Home' Australian Pharmacist : Australian Pharmacist June 2015 Contents Australian Pharmacist June 2015 I ©Pharmaceutical Society of Australia Ltd.
Jill Malek is a professional practice pharmacist working
in the PSA NSW office.
This article is supported
through an unrestricted
grant from inova.
After reading this article, pharmacists should be
Recognise the signs and symptoms of coughs
Differentiate between chesty and dry coughs,
and recommend appropriate treatment options
Differentiate between the common cold
and influenza, and recommend appropriate
Identify treatment options for coughs and cold
for children less than six years of age
Discuss the efficacy of treatments for coughs
Competency standards (2010) addressed: 1.3, 6.1,
6.2, 7.1, 7.3 .
Accreditation number: CAP150606H
A cough is a symptom of many conditions. As well as being a way of
clearing blockage from the airways, cough is associated with viral and
bacterial infections, asthma, gastro-oesophageal reflux disease, rhinitis
and sleep apnoea.
Patient history and symptoms need to
be thoroughly explored in an attempt
to determine the aetiology of the
cough before symptomatic treatment
Colds are self‐limiting viral
infections with no specific treatment.
Management of a cold focuses on
providing symptomatic relief.
Types of cough
Coughs are generally either productive
or non‐productive. A productive (wet
or ‘chesty’) cough produces sputum
and expels secretions from the lower
Clear or white sputum is
considered normal whereas thick yellow,
green or brown sputum may be due to a
lower respiratory tract infection such as
bronchitis (although this is not considered
a reliable diagnostic indicator).3,4
An acute non‐productive (dry) cough is
dry, tight, tickly and irritating.
It may be
due to a recent cold or influenza (post‐viral
cough) or caused by dry atmosphere, air
pollution or a change in temperature.
This type of cough has no obvious
physiological purpose and produces
A patient presenting with
a chronic (i.e. longer than 2–3 weeks)
non‐productive cough should be referred
for further examination as it may be due to
an underlying condition such as gastro‐
oesophageal reflux disease (GORD) or be
coughs caused by upper airways cough
syndrome (post‐nasal drip) can be
managed by a pharmacist.
Symptoms of a common cold
Cold symptoms typically include
a sore throat, occasionally a fever
(a temperature of 38.5 °C or higher),
sneezing, nasal discharge, nasal
congestion and a cough.
loss of taste and smell, mild burning of
the eyes, and a feeling of pressure in
the ears or sinuses (due to obstruction
and/or mucosal swelling) may also
occur. Thirty percent of colds also
feature a cough that starts after nasal
symptoms lessen. A mild increase
in body temperature may occur and
infants and young children are more
likely to develop higher temperatures.
Infants may be irritable, have a blocked
nose may cause difficulty feeding, and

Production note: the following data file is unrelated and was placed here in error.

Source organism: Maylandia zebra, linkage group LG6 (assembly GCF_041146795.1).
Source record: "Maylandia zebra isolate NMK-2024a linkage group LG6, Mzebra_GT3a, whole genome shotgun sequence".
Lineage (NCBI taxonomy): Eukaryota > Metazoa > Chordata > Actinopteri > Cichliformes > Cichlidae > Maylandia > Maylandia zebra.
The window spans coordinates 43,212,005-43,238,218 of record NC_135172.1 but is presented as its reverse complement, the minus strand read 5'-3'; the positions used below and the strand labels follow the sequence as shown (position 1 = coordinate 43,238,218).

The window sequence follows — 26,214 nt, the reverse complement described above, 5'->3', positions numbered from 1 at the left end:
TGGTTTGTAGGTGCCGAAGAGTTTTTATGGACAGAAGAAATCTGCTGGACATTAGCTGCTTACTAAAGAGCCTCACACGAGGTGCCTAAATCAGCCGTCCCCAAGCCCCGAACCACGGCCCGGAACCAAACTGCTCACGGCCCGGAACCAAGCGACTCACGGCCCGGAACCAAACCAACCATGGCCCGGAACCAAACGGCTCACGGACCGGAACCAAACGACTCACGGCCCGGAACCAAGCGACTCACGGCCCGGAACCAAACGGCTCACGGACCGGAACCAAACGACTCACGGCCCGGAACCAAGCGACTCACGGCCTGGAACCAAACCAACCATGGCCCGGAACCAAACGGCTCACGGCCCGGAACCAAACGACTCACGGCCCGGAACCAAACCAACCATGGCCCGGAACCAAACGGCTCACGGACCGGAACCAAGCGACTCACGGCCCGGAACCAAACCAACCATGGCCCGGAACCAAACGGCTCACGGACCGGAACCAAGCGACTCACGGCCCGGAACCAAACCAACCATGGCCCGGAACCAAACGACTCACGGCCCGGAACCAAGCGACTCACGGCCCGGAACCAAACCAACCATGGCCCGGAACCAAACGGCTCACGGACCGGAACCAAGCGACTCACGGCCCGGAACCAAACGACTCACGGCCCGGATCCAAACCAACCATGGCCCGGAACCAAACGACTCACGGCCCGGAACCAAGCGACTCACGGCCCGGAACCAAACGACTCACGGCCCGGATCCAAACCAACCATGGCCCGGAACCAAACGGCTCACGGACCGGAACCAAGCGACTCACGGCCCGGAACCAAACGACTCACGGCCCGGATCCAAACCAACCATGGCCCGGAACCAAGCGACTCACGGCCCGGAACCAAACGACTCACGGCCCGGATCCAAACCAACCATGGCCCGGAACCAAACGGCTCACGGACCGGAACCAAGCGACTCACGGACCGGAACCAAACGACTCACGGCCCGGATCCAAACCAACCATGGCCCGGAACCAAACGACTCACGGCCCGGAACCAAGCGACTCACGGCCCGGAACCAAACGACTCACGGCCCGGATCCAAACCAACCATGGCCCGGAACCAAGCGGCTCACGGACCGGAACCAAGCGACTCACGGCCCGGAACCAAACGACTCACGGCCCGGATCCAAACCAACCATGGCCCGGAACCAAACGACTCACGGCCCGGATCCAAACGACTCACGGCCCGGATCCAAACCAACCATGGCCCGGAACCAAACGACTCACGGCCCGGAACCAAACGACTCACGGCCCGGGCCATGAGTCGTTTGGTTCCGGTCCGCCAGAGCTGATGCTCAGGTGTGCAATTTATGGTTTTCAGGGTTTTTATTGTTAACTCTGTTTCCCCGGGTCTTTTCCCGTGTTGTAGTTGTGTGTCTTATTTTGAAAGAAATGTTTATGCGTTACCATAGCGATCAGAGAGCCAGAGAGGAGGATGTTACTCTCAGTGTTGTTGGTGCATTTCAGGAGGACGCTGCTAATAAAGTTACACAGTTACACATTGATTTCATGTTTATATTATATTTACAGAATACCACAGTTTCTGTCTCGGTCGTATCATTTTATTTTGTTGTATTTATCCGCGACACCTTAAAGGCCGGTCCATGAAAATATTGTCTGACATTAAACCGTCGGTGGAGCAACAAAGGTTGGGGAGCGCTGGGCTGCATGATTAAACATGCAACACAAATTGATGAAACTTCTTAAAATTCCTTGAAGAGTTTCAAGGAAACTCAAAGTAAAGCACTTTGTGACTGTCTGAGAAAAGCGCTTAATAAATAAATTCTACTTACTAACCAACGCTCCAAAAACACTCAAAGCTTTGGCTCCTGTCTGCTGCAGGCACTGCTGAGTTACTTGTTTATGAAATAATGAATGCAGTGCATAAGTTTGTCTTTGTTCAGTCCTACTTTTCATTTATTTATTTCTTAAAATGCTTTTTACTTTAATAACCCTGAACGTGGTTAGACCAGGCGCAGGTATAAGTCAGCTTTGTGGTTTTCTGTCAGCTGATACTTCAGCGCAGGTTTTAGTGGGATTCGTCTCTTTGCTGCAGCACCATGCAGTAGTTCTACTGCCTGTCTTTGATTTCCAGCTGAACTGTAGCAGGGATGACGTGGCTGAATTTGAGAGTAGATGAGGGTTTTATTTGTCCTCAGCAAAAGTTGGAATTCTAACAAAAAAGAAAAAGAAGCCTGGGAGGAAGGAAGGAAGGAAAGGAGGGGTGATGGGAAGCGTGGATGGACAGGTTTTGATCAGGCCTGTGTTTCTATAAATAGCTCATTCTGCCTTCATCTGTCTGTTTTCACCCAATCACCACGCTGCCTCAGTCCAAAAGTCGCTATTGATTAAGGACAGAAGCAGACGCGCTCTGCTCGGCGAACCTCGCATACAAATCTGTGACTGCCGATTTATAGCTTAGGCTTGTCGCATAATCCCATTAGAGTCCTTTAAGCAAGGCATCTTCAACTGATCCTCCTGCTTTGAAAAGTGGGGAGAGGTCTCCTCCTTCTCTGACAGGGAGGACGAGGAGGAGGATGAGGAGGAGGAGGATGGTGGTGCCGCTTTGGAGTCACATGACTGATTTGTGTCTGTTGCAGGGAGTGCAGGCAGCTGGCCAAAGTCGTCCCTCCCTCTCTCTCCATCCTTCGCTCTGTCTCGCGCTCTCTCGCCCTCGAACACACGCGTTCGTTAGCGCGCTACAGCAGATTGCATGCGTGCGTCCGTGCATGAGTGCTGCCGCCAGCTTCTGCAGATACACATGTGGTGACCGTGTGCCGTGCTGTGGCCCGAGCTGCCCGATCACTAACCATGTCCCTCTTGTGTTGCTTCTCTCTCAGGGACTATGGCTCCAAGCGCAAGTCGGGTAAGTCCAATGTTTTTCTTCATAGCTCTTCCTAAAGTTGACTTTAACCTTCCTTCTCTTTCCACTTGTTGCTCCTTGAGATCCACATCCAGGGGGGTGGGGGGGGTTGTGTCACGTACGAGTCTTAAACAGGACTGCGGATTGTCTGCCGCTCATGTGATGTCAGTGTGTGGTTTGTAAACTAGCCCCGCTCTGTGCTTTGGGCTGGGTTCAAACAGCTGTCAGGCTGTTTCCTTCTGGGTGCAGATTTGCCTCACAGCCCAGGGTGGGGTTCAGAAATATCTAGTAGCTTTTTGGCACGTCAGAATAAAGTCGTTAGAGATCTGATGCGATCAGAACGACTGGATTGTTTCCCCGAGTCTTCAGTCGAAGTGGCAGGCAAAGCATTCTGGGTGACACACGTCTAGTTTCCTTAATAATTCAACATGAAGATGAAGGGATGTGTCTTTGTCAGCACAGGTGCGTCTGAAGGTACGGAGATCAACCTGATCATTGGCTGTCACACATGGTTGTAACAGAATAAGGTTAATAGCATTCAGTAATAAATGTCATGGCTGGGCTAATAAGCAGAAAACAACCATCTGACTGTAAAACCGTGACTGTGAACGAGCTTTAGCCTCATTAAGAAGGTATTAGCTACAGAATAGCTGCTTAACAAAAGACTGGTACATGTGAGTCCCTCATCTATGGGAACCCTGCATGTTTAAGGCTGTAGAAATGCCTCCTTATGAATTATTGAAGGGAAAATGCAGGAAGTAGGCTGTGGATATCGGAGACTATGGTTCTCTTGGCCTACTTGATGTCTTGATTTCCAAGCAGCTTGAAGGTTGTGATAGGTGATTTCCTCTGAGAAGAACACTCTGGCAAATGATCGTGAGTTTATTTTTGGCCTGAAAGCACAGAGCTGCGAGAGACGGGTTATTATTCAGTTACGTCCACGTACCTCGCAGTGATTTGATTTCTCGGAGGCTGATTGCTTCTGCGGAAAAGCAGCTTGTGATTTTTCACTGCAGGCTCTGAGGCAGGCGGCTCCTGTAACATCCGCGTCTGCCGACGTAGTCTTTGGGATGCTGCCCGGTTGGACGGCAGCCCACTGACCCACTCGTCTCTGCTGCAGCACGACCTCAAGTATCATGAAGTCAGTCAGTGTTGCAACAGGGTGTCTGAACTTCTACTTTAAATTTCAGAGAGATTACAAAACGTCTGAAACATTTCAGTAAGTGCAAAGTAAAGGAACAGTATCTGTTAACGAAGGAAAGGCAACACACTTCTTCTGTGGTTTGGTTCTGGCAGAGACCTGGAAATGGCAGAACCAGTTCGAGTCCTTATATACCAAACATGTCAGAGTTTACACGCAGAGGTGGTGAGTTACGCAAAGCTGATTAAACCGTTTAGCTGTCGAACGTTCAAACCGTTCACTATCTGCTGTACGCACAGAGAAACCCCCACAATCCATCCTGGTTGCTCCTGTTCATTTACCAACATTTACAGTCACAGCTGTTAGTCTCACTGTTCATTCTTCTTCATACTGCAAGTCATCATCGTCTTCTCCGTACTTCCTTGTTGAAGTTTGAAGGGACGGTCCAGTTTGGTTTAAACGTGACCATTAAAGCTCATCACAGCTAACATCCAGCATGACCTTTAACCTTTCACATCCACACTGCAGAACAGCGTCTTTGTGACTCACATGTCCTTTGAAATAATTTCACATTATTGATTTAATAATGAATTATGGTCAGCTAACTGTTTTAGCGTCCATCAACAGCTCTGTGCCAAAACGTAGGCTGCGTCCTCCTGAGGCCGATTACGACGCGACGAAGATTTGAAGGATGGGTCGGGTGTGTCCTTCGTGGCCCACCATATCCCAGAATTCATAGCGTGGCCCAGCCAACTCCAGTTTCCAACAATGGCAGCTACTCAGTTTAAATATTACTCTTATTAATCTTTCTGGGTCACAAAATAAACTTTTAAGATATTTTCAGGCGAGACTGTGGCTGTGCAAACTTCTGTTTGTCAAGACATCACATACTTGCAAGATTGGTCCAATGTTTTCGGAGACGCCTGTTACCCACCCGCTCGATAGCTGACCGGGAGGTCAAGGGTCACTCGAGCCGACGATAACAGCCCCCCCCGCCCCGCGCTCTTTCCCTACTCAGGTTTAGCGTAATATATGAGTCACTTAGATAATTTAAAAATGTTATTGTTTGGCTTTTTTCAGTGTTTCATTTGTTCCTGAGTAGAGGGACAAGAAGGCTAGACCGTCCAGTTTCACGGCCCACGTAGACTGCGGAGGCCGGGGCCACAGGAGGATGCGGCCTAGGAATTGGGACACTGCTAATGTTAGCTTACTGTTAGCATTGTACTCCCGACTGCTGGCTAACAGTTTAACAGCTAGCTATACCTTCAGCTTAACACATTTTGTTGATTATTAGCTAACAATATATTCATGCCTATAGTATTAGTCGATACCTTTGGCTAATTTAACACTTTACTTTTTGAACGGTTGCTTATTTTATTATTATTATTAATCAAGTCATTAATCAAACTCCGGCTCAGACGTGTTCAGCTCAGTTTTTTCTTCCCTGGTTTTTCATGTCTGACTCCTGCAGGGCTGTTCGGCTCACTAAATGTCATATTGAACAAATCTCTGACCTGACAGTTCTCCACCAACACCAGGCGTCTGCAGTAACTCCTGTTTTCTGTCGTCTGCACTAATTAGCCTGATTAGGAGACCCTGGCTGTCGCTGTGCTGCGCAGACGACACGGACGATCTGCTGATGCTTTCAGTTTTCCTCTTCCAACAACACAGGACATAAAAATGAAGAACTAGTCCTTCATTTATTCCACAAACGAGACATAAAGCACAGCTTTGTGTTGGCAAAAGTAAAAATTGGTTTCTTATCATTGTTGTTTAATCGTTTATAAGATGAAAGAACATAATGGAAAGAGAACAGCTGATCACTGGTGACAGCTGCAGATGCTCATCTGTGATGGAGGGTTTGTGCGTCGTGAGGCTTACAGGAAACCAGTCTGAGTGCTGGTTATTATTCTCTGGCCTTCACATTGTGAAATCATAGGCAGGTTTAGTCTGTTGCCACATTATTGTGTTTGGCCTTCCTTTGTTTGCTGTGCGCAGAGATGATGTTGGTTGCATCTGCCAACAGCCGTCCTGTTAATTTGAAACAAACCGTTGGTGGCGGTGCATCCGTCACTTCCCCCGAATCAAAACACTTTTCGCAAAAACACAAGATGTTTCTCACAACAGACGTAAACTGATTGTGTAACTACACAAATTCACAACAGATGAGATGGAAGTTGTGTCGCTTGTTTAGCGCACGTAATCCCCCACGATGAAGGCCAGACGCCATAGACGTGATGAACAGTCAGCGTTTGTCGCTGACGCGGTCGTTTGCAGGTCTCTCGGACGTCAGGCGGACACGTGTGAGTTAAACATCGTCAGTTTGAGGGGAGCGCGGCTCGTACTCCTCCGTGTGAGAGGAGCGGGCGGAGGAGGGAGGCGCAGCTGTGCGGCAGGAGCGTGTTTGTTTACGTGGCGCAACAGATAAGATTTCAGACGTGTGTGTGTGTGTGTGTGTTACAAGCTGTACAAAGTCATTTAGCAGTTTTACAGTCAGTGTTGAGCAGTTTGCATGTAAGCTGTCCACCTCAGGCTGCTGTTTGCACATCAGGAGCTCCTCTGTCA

Pharmacists are often asked by
consumers to differentiate between a
cold and ‘the flu’. Both are caused by viral
infections however, influenza presents
with more severe symptoms that appear
See Table 1.
General treatment for coughs and colds
focuses on providing symptomatic
relief. Offering the most appropriate
treatment for coughs and colds relies
on differentiating between symptoms
of an underlying condition such as
influenza, bronchitis, allergic and chronic
rhinitis and those of a self‐limiting upper
respiratory tract viral infection.
The initial treatment of cough is to
specifically manage the cause of the
cough. Once this has been addressed,
cough treatment involves managing
cough symptoms by8:
avoiding exposure to environmental
factors that can cause coughing
practising vocal hygiene measures
(e.g. adequate hydration, avoiding
vocal strain, smoking cessation,
Coughs and colds
BY JILL MALEK
reducing alcohol, reducing caffeine
intake)9 and using steam inhalations
using medicines such as short‐
term cough suppressants, sedating
antihistamines, high‐dose proton
pump inhibitors (PPIs), low‐dose
inhaled corticosteroids, or a trial of
nebulised lignocaine in severe cases.
An acute non‐productive or
productive cough is often self‐limiting.
Non‐prescription over‐the‐counter (OTC)
medicines are frequently recommended
however, there is little evidence for
or against their efficacy in either
adults or children.
of evidence‐based medicine and the
potential for adverse effects should be
considered before recommending OTC
cough preparations.3 If a cough lasts
longer than two weeks, refer the patient
for further examination.3
Many OTC cough preparations for
non‐productive cough contain
demulcents, suppressants and sedating
antihistamines. A demulcent may
suppress coughing by forming a
protective layer over the pharynx and
relieving the irritation that triggers a
dry cough especially at night.
preparations include cough syrups
that contain sugar, glycerol or honey.
Honey is considered to have bactericidal
Links Archive Australian Pharmacist May 2015 Australian Pharmacist July 2015 Navigation Previous Page Next Page